Seasonal sting in the tail; Protracted rains led to rise in dengue, dengue-like illnesses Health experts

Mumbai: The delayed withdrawal of monsoon last year caused as many as 711 Mumbaikars to be hospitalised with dengue-like illness, as compared to 412 in December 2018, a 72 per cent increase from the previous year. The sudden change in weather and unseasonal rains provided a perfect breeding environment for the virus, health experts said.

“Last year, the city recorded a high amount of unseasonal rainfall, leading to a rise in the number of dengue cases. Cyclone Kyarr also led to unprecedented rainfall, causing a 70 per cent rise in the incidence of this monsoon disease in November,” said a senior health officer from BMC.

In December 2018, the city had recorded 36 confirmed dengue cases, with an increase of just three in 2019. However, 13,741 suspected dengue cases were recorded last year, of which 920 were confirmed. Hearteningly, dengue deaths decreased from 14 in 2018 to three in 2019.

Dr Padmaja Keskar, executive health official, BMC said, the protracted monsoon last year led to an increase in the number of dengue cases.

"People may have waded through flood water, so we had advised doctors to administer the antibiotic doxycycline to all fever patients.Through various means, we are trying to raise awareness among people about the symptoms [of leptospirosis and dengue]. We are also doing daily disease surveillance, which is helping us diagnose patients earlier,” she said.

Dr Rahul Tambe, senior consultant, internal medicine, Nanavati Super Speciality Hospital, too attributed the rise in mosquito-borne ailments to the unseasonal, late showers in October and November, saying this created a favourable environment for mosquitoes to breed.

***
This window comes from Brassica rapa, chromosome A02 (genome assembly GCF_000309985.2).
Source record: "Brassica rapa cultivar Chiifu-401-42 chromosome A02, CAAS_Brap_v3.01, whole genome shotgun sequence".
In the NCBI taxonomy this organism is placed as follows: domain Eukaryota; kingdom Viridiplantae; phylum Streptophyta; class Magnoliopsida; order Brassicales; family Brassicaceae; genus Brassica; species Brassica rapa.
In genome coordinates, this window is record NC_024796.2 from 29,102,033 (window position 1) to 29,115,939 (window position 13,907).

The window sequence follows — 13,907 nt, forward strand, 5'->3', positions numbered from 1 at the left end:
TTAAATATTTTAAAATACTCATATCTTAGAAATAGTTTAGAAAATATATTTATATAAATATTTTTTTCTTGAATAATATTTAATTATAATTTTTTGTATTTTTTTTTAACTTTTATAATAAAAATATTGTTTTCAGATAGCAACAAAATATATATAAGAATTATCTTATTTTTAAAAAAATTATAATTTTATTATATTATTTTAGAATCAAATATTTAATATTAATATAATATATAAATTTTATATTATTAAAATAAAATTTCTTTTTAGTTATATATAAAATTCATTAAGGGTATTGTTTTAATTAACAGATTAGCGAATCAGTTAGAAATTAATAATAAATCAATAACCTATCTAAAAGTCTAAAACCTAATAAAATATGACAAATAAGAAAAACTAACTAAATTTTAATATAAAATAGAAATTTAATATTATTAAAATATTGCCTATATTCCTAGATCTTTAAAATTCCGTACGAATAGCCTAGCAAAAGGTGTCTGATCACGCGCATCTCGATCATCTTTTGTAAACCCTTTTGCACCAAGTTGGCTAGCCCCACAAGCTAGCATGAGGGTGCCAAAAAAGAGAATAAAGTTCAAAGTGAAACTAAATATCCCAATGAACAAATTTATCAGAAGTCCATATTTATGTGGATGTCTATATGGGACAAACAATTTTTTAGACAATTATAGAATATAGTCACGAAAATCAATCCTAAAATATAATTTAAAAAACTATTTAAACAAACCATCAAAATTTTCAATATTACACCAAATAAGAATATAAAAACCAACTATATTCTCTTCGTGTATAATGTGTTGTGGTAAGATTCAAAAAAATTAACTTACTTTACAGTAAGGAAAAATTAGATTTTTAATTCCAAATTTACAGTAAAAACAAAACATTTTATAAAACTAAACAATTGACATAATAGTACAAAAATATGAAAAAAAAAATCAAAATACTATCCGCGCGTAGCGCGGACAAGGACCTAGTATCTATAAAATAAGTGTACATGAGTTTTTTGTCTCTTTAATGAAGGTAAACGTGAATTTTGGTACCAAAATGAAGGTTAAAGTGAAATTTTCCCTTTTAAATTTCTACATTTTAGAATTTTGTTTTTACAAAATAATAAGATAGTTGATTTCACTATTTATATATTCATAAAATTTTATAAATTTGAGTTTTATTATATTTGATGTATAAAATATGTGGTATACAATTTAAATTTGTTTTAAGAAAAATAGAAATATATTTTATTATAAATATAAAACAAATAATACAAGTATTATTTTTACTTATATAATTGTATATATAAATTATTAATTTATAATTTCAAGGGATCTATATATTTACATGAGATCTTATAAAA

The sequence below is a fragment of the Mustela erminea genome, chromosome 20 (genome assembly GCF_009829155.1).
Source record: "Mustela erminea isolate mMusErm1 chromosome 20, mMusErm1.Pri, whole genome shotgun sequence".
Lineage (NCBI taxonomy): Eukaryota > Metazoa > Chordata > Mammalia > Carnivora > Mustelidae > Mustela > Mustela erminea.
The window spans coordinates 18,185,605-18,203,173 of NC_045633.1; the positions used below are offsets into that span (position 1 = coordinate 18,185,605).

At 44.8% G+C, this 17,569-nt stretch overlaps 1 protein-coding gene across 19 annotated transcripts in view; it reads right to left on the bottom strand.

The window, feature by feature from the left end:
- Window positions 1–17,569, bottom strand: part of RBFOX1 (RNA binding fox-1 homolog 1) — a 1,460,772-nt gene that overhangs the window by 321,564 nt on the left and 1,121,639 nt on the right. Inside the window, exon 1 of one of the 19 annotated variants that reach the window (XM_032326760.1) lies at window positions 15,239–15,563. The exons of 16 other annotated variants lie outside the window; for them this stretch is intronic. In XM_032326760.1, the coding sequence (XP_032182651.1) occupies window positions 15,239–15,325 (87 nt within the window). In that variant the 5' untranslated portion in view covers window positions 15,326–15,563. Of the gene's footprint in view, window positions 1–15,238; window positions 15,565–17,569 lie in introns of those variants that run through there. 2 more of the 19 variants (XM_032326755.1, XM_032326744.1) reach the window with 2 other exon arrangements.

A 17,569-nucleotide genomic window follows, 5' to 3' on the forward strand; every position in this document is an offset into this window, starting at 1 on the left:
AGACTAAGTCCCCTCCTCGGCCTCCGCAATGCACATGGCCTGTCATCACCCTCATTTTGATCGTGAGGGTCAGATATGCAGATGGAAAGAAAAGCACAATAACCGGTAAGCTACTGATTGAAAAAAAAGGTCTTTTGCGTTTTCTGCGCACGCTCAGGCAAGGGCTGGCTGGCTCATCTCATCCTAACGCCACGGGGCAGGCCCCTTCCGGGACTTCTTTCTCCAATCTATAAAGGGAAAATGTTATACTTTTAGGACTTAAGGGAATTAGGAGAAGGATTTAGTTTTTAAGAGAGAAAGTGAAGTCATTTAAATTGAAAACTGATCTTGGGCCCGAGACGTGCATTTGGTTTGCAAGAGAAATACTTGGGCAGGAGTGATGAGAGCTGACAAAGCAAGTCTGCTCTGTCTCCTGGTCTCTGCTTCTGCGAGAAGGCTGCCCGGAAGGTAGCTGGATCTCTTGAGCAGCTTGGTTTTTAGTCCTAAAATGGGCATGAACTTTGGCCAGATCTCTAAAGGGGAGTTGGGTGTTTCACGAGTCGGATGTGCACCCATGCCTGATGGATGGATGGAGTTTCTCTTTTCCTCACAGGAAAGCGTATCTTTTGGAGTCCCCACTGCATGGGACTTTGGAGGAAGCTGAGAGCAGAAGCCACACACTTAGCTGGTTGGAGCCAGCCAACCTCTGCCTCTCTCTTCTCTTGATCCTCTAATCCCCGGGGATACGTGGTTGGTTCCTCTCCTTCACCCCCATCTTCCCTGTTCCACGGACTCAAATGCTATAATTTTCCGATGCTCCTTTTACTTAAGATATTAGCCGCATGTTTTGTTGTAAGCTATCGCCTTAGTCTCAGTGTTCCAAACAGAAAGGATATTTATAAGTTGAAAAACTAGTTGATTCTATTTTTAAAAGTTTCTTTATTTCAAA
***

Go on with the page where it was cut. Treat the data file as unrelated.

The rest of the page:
“The unseasonal rains set off a ripple effect, resulting in the spread of diseases like dengue. Both diseases are completely preventable and we have to maintain a sanitised environment to avoid dengue mosquito breeding. It’s best to visit the doctor immediately if you have a cut or scratches on your feet and have waded through water-logged areas,” said Dr Tambe.

Health officers said they had requested private practitioners to put all fever patients on a course of doxycycline post-monsoon, if they suspected dengue symptoms.

Dr Om Shrivastava, another expert on infectious diseases, said, the sudden change in temperature makes the body vulnerable to certain diseases. “People need to see a doctor immediately, as the symptoms of leptospirosis are quite similar to those of dengue, malaria, and chikungunya. Patients should take medication as prescribed by the doctor and not attempt any home remedies,” he added.

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